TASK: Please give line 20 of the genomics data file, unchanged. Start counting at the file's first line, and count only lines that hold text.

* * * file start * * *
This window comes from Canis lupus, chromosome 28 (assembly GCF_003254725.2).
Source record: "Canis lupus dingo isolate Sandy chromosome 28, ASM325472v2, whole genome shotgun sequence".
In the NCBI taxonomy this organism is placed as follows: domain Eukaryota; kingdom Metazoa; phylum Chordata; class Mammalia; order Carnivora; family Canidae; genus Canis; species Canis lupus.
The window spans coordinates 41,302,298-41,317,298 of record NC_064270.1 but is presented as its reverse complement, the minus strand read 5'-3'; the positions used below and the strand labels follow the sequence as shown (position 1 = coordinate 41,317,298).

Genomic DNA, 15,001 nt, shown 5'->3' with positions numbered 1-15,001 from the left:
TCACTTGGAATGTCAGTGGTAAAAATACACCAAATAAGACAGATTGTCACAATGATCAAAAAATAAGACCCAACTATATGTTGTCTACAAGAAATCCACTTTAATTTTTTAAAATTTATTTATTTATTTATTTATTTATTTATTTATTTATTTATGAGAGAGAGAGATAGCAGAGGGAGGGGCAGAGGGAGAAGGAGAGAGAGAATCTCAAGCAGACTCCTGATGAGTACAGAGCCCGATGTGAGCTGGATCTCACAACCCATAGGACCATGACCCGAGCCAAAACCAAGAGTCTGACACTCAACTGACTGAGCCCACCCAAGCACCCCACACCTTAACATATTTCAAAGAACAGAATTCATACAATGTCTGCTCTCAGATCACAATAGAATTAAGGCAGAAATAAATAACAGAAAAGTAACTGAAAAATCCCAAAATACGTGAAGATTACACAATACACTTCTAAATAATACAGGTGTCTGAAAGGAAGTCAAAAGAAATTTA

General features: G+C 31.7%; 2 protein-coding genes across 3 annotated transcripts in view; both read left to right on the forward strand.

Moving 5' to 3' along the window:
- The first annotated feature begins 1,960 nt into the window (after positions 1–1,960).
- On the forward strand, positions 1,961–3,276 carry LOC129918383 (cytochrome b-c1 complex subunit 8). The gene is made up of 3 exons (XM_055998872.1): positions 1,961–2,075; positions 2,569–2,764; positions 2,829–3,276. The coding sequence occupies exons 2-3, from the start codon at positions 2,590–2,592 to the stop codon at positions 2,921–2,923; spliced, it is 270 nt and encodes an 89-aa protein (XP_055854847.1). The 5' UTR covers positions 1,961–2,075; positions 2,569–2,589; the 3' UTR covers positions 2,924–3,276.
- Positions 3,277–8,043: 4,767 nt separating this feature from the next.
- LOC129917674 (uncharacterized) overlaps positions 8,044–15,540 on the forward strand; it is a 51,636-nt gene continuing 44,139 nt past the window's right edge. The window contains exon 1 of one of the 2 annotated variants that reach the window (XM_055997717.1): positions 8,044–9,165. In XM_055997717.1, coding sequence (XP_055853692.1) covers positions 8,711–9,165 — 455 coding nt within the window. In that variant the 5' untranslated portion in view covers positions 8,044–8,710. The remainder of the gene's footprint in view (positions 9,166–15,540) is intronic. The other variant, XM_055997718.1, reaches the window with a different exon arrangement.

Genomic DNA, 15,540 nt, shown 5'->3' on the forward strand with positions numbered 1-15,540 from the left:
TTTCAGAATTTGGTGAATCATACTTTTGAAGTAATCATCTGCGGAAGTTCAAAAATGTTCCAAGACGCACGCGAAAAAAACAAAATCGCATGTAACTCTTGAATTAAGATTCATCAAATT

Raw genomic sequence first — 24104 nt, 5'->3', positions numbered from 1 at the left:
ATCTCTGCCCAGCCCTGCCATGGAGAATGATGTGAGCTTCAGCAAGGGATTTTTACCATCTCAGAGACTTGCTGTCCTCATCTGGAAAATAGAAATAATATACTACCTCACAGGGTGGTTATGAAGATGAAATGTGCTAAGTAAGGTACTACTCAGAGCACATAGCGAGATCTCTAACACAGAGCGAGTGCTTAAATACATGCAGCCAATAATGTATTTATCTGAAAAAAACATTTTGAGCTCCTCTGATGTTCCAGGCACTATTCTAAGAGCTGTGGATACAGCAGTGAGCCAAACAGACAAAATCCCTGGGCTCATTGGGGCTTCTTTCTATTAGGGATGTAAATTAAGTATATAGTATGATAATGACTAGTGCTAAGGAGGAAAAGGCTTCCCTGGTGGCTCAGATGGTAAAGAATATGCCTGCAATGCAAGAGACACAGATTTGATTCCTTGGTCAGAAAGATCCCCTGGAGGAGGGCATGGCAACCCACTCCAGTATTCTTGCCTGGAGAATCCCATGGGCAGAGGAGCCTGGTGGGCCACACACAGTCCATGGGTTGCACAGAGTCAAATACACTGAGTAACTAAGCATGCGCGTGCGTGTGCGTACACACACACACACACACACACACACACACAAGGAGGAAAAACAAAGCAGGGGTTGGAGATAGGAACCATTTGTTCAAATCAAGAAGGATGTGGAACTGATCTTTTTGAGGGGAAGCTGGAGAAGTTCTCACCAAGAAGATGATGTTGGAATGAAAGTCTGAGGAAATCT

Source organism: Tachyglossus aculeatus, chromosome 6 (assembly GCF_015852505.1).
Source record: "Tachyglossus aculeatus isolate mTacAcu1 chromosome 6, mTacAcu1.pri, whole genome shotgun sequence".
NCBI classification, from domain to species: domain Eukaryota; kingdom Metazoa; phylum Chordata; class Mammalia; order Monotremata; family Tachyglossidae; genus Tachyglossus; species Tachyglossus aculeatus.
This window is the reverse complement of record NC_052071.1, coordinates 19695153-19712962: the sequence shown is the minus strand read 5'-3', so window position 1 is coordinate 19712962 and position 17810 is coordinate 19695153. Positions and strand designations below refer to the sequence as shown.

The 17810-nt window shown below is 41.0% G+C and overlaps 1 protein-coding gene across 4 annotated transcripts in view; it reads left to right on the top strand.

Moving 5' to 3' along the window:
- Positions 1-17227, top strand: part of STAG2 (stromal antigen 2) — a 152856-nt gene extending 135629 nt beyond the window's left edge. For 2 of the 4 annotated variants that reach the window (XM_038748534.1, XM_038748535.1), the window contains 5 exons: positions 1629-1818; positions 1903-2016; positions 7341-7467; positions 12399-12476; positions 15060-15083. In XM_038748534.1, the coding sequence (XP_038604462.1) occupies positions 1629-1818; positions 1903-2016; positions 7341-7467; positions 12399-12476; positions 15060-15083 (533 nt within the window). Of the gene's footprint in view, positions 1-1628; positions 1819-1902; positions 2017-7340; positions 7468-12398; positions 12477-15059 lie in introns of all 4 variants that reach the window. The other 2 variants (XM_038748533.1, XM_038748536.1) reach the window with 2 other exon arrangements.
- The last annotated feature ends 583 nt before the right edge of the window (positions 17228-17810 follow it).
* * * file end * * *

This window is the reverse complement of record NC_052071.1, coordinates 19695153-19712962: the sequence shown is the minus strand read 5'-3', so window position 1 is coordinate 19712962 and position 17810 is coordinate 19695153. Positions and strand designations below refer to the sequence as shown.